Just like magic.

    New Rule: Wherever you can, keep your conversations with customers public

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    Thor Muller

    About Thor Muller

    Thor is perhaps best known as the co-founder of Get Satisfaction, where he served as its original CEO (2007-2009) and later CTO (2009-2011).


    1. That’s a great story — and one that resonates.

      Not only that, I bet that their customers were a lot more satisfied with their experience, having been greeted by other *real* 30 Boxes users. I’d take that to form email any day!

    2. This is reasonably true of public issue-tracking systems as well, so it’s not so much about ticket vs. forums as it is public vs. private.

    3. Salesforce.com has done essentially the same thing with its IdeaExchange site, and Dell garnered quite a bit of attention for its Ideastorm site (which, incidentally, is powered by Salesforce.com).

      I had a chance to talk to one of the product folks at Salesforce.com responsible for the launch of IdeaExchange, and it’s interesting to note that Salesforce did not abandon its ticketing system (like Nick did with 30 Boxes). Instead, they decided to use the IdeaExchange as one of the feeders to the ticketing system. Apparently this is working well, despite the added volume. Bugs and ideas generated by their passionate customer community are prioritized, refined and sometimes resolved by that same community.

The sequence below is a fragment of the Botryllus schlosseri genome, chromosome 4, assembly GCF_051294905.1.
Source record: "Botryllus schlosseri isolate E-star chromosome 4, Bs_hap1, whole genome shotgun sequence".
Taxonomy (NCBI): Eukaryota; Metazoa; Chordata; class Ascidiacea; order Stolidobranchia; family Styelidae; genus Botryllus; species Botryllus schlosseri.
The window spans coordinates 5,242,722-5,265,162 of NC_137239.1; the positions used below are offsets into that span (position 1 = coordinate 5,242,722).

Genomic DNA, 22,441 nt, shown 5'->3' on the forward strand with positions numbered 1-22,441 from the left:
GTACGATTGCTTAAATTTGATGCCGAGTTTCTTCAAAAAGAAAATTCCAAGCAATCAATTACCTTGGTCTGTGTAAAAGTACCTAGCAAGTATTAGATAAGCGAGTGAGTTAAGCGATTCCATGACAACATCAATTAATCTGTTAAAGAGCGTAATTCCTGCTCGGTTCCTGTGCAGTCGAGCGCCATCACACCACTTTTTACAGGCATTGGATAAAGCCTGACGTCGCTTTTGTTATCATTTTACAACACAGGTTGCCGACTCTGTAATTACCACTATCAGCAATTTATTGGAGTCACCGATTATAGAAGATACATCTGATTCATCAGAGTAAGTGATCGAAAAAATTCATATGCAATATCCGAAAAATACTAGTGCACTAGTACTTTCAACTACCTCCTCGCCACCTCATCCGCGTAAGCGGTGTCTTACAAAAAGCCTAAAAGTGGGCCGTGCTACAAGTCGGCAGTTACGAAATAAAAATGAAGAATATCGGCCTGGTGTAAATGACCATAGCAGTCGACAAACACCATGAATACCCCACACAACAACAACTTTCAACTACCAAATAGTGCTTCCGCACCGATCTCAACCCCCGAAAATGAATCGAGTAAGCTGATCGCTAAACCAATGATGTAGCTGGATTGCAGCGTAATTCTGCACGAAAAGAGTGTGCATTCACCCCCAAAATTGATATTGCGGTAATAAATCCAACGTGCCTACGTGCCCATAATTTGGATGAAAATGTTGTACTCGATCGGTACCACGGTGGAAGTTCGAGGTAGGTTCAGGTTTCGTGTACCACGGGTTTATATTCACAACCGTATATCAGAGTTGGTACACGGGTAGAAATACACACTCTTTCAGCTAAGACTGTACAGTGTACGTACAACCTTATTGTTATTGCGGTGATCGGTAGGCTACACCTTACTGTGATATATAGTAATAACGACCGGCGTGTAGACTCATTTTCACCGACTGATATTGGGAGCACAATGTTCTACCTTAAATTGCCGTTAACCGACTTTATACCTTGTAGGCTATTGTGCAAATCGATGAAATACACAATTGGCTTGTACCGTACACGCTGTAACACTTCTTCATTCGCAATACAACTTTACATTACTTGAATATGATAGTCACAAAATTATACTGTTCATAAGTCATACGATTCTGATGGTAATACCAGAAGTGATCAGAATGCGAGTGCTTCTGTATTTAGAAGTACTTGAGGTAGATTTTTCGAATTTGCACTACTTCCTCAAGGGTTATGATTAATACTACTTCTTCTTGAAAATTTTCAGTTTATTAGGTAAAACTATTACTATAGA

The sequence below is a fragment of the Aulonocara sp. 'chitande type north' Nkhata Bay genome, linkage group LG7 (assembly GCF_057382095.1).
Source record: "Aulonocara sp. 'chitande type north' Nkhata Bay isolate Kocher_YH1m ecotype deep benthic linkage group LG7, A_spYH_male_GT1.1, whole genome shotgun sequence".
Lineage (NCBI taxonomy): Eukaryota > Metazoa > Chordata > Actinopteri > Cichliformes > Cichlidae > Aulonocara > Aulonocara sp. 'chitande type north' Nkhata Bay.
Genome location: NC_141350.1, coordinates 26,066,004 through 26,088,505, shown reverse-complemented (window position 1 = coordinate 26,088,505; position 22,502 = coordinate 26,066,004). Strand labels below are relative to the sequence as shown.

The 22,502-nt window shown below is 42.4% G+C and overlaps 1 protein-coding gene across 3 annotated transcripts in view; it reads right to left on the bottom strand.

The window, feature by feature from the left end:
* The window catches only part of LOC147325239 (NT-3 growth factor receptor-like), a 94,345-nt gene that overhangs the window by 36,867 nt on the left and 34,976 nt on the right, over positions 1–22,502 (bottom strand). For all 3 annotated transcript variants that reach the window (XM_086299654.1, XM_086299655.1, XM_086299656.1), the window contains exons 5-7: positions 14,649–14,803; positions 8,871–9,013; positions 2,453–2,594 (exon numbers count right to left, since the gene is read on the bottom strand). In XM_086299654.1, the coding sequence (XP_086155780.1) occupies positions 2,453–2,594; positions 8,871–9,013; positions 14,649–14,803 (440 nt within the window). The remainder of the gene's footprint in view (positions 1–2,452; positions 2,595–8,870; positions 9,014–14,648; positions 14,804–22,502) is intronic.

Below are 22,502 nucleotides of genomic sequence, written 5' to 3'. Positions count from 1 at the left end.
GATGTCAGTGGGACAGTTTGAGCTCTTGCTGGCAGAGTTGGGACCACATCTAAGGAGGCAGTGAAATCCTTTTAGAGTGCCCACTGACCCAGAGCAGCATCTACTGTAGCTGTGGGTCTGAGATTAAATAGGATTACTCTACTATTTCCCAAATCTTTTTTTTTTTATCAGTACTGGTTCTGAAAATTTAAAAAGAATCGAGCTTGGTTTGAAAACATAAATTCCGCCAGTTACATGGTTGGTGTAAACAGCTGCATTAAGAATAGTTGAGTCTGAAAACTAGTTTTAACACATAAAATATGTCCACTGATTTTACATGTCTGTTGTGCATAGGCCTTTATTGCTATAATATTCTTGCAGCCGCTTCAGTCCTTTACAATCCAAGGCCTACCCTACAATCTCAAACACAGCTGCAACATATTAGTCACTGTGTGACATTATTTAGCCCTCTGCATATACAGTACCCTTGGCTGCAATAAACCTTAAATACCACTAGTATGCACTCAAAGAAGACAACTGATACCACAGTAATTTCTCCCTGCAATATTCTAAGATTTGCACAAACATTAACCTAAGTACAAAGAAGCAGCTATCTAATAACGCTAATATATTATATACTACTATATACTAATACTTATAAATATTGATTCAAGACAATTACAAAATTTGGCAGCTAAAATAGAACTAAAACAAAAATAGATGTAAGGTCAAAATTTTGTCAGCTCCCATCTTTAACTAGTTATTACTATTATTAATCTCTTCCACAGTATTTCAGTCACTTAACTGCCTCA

I’m not as confident as you are, however, that this approach is right for every company. Salesforce.com is in the rare position of not just leading but dominating its category, so they are less worried about the impact of IP theft than a company in a more vulnerable competitive position might be. The other obstacle my friend at Salesforce.com had to overcome was the fear held by some people that the wrong piece of critical or negative content published on the IdeaExchange for the world to see might derail a big sales or partner deal. Again, Salesforce.com’s position of dominance in its category had a lot to do with the company’s willingess to take the risk.

    4. @Shawn: IdeaExchange is a solid effort, particularly for such a large company. To give full credit, I think it’s Crispy Ideas sitting on top of Salesforce.com that is powering their effort.

      It doesn’t surprise me that Salesforce didn’t abandon their ticketing system–their core software is based around that model. Given their structural legacy, it’s not clear to me that they’re the most likely force to lead away from it, even if they are innovating at the edges.

      You’re right that there is fear within companies of embracing this kind of model. Most big companies today will not willingly embrace all that it implies. However, the choice may not be theirs. The tools are emerging that push the center of the conversation outside of companies, into the more volatile waters of the open Web. The ones that get comfortable giving up the illusion of control over their message and over the conversation will thrive.